Ok, so I need to emotionally cleanse myself of the negative emotions associated with MY grief. I emphasize MY because not everyone will have the same negative emotions when grieving. For example, many who are grieving feel anger, but I do not. In fact, for a while I was bothered by not having anger toward someone or something. I thought that if I would become angry at someone or something, then I would be able to eliminate the pain I was feeling by expressing that anger. Of course, now, as I look back on that kind of thinking, it seems a little silly. So, what negative emotions associated with my grief do I need to cleanse from my mind?

The following list contains the negative emotions related to my grief. Most likely, the list isn’t complete. I’ve also provided a specific example of how each emotion is “felt.”

“Excess of grief for the dead is madness; for it is an injury to the living, and the dead know it not.” -Xenophon

Guiltfor example: I’m living and my son isn’t.

Fearfor example: Fear of not handling his estate the way he would have wanted me to.

Inadequacyfor example: I cannot keep his memory alive in his children.

Apprehensionfor example: Apprehension about carrying on his legacy in a respectful and meaningful manner.

Anxietyfor example: Anxious about the future without him.

Regretfor example: Not questioning more regarding the medical care my son received after his accident.

These six emotions are probably not the complete list associated with my grief, but after putting them into words and thinking about them, I will admit that I already feel a sense of relief. Each one, in one sense, seems unnecessary and therefore, easier to “get rid of.”  The key, I think, for cleansing myself of these negative emotions is to recognize thembring them out “into the open,” determine their unnecessariness, and literally, don’t allow myself to feel them.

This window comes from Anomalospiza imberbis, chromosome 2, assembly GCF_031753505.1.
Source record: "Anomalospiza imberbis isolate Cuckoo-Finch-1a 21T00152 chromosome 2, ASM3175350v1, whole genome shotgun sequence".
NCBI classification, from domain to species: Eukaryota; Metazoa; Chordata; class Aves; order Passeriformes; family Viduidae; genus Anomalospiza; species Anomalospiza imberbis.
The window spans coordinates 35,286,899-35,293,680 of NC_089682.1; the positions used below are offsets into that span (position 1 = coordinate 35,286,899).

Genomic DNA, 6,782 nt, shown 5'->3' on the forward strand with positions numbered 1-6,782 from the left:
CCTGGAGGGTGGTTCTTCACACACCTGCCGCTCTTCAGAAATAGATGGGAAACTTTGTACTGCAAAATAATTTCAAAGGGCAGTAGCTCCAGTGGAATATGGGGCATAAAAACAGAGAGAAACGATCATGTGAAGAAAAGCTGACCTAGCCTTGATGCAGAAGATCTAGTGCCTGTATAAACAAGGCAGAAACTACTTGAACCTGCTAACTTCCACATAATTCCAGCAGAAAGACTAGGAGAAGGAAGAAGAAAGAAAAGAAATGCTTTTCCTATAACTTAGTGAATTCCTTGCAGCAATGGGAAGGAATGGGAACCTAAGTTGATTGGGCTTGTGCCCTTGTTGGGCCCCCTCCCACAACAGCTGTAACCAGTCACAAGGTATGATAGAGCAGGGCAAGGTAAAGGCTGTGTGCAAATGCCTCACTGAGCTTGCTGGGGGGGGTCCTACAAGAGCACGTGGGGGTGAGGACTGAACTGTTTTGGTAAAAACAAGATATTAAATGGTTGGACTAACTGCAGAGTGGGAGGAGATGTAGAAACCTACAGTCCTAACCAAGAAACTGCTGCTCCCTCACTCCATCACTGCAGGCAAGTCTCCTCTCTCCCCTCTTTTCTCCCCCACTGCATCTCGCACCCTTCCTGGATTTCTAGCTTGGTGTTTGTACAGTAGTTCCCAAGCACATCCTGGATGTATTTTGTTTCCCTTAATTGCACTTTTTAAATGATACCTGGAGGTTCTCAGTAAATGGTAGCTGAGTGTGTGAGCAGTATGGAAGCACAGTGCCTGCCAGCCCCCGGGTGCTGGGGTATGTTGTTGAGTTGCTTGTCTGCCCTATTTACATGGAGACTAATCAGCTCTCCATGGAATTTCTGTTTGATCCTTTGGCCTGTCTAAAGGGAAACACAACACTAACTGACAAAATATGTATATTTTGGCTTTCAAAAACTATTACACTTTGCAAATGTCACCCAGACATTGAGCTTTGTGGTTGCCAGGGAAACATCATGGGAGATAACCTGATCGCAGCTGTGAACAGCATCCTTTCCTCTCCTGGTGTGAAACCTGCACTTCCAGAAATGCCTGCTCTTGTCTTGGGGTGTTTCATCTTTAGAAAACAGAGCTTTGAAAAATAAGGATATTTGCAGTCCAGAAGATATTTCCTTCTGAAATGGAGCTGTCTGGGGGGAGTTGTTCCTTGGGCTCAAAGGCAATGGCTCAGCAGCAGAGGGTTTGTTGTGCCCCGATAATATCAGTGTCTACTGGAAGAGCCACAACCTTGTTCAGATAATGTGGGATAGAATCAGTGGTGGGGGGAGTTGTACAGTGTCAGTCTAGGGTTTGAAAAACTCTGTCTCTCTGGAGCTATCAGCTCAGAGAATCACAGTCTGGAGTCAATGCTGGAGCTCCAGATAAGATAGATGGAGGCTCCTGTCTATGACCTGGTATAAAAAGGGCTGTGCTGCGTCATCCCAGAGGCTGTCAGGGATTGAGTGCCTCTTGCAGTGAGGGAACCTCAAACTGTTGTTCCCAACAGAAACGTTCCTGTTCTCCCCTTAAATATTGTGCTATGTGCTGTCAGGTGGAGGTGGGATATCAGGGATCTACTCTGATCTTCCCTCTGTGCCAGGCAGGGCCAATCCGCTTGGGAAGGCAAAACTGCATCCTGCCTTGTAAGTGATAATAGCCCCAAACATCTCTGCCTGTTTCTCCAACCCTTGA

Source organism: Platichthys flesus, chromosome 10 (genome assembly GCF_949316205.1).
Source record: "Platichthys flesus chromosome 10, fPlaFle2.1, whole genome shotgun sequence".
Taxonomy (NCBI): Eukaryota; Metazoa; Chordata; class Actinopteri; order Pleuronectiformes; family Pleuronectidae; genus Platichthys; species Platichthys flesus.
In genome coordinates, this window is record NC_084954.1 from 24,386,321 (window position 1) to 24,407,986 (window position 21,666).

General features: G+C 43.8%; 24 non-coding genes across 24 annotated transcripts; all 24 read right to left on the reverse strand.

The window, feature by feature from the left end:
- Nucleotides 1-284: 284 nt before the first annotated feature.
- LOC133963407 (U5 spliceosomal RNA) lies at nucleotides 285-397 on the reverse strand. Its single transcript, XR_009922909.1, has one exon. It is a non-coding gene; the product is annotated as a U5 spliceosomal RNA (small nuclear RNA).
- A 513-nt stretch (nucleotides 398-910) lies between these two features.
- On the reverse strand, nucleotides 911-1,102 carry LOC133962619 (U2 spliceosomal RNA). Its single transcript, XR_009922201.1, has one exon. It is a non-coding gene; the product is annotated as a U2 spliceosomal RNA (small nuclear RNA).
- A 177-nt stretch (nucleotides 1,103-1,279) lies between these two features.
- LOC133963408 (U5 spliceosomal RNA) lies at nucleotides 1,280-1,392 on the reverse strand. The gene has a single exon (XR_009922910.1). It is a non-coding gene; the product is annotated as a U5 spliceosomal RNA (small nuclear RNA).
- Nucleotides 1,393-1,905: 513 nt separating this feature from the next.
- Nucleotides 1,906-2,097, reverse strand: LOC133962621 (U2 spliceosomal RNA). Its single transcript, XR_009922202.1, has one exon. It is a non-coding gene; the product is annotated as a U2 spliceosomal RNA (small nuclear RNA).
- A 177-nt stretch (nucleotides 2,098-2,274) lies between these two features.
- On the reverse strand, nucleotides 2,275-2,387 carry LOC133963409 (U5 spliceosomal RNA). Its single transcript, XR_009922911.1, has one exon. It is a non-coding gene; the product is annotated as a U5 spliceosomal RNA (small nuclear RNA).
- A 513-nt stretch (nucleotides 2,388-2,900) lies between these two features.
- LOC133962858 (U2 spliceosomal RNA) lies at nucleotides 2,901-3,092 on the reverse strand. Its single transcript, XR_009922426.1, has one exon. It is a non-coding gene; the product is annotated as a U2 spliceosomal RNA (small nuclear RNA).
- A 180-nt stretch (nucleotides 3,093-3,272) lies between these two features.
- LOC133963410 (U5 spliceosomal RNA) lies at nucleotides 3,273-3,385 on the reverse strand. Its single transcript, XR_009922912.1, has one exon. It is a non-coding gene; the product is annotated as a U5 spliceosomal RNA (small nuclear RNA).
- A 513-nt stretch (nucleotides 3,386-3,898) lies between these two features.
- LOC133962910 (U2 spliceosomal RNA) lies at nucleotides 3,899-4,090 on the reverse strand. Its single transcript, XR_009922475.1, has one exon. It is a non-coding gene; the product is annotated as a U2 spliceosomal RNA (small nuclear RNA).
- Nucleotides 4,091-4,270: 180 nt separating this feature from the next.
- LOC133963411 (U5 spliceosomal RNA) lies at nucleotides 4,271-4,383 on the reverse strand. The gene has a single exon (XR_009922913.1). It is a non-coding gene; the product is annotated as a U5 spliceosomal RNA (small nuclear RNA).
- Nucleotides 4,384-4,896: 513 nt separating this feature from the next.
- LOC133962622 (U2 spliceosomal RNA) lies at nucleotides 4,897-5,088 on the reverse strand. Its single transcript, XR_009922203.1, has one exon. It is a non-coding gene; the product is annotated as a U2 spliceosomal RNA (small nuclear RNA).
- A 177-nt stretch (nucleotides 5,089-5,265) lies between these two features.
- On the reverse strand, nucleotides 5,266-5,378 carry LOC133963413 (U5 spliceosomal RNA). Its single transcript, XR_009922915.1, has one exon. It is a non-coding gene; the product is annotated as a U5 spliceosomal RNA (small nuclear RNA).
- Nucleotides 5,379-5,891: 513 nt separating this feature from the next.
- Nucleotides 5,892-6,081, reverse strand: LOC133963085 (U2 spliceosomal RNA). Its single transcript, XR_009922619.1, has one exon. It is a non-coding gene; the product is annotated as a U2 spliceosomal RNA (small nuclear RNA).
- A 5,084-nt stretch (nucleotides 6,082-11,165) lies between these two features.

“The secret of health for mind and body is not to mourn for the past, worry about the future or to anticipate troubles, but to live in the present moment wisely and earnestly.” -Buddha

I can imagine someone saying: “Not allowing yourself to feel the ‘unnecessary’ emotions is not realistic.” I think it is realistic and is done by most humans on a regular basis. For example, consider the negative emotion of being angry at someone. Perhaps, you were “cut-off” while driving on a highway. For most of us, once we realize the anger we feel is unnecessary and won’t do anyone any good, we let it go and no longer feel it. Therefore, we have been emotionally cleansed of that particular anger-emotion.

When I started this post, my goal was to figure out how I could emotionally cleanse myself. I’m not sure if I have completely figured it out, but I do think I’m well on my way. I feel my mind has been empowered with a method that will allow me to reach my goal of emotionally cleansing myself of negative emotions.

This feeling of empowerment is, for me, a newly-recognized emotion that is positive, and in a sense, acts as weapon which can be used against my negative emotions. Ah, perhaps, that’s it! “Speak it…Write it…Draw it…,” is a method that allows me to bring-out the negative emotions and, once they are out and viewed for what they really are — unnecessary, then I’m empowered to get rid of them. WOW!